1517 - Deen Day Sanders Porcelain and Decorative Arts Museum Lecture Series
Please join us for the inaugural Deen Day Sanders Porcelain and Decorative Arts Museum Lecture Series featuring Asen Kirin.
“Women, Power, and Intellectual Pursuits: Catherine the Great’s Collection of Porcelain”
Catherine the Great (reign 1762-1796) had major accomplishments in the realm of government, an environment entirely dominated by men at the time. Women of power and great achievement often utilized the arts to affirm and perpetuate their positions in society and to control public perception. In addition, they continuously engaged in the realm of domesticity, which tradition had sanctioned as appropriate for them. Catherine surpassed the supposed limitations of womanhood while simultaneously excelling in her feminine role as a homemaker, the mother of all her people.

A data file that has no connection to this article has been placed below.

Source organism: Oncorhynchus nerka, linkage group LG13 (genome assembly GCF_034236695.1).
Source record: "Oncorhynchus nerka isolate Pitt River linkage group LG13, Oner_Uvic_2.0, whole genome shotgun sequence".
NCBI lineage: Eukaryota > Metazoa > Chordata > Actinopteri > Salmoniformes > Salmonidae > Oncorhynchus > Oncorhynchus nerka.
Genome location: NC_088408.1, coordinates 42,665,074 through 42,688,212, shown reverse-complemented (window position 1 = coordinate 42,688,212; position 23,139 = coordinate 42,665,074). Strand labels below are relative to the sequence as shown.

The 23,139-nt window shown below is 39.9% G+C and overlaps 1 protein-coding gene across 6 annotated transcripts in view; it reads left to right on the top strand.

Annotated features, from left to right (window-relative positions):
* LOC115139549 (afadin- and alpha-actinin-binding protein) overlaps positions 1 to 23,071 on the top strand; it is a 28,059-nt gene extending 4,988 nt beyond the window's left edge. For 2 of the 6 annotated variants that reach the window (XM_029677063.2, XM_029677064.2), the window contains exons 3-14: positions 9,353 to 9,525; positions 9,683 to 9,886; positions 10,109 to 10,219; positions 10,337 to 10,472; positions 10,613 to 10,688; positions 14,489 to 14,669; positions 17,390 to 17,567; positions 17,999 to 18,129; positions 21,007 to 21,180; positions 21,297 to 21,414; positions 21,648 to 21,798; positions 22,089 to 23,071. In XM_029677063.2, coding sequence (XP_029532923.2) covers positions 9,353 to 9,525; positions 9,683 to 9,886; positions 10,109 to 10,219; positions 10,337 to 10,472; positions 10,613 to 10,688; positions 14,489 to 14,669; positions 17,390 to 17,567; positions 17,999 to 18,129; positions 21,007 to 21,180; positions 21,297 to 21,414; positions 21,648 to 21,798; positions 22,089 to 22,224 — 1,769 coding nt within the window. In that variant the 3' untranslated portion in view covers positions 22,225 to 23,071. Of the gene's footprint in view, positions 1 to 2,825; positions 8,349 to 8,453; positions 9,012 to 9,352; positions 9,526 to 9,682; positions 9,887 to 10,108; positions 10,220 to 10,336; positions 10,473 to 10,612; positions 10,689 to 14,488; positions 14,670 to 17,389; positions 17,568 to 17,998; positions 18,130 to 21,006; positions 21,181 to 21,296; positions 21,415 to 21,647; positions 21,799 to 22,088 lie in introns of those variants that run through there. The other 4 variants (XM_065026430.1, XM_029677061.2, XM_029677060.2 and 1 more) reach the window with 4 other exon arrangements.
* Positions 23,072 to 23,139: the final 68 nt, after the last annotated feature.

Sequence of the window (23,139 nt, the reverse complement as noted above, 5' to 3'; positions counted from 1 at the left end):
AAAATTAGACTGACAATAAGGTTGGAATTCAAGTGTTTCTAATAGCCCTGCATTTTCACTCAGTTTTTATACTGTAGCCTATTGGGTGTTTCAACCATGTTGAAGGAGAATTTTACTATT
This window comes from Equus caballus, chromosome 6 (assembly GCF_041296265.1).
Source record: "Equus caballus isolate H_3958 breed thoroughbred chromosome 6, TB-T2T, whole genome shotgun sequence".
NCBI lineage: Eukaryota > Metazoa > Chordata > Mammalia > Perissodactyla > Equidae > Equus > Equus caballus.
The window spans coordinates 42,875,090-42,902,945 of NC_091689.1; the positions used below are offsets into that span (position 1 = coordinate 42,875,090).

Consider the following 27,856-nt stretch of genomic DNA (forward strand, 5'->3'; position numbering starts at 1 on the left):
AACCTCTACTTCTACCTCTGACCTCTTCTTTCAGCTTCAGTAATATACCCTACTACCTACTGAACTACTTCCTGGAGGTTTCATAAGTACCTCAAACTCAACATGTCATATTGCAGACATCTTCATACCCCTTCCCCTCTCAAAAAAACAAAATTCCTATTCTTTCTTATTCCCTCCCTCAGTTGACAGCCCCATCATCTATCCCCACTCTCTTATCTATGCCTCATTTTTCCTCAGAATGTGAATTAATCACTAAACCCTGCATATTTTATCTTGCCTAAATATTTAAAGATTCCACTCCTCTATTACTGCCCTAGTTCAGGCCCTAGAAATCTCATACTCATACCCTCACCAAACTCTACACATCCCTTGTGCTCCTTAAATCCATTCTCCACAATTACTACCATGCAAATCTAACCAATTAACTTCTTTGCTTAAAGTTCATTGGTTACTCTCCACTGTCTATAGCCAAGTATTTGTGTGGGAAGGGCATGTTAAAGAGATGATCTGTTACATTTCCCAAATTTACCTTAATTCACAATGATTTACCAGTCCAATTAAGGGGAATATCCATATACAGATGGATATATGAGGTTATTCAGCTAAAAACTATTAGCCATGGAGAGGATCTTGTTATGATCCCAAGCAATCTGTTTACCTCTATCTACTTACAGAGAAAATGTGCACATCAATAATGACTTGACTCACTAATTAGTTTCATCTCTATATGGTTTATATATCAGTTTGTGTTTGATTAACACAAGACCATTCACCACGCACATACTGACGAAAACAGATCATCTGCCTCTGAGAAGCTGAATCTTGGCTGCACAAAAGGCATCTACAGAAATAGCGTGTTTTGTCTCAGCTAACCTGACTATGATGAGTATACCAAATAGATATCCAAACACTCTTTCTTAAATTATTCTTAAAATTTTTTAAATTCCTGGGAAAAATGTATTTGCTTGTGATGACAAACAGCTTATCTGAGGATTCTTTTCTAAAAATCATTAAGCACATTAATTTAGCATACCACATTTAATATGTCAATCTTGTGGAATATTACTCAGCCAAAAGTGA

The empress commissioned some of the most intricately decorated porcelain dishes, which challenged their creators both technologically and artistically. For Catherine, apart from displaying great style, this collection of porcelain was in essence an intellectual endeavor fueled by erudition and infused with meanings stemming from the empress’s knowledge of history, religion, literature, and the arts. Ultimately, Catherine’s efforts left a positive impact on the society of eighteenth-century Russia by promoting science, an understanding of history, a knowledge of antiquity and a familiarity with the then current and most advanced liberal political ideas.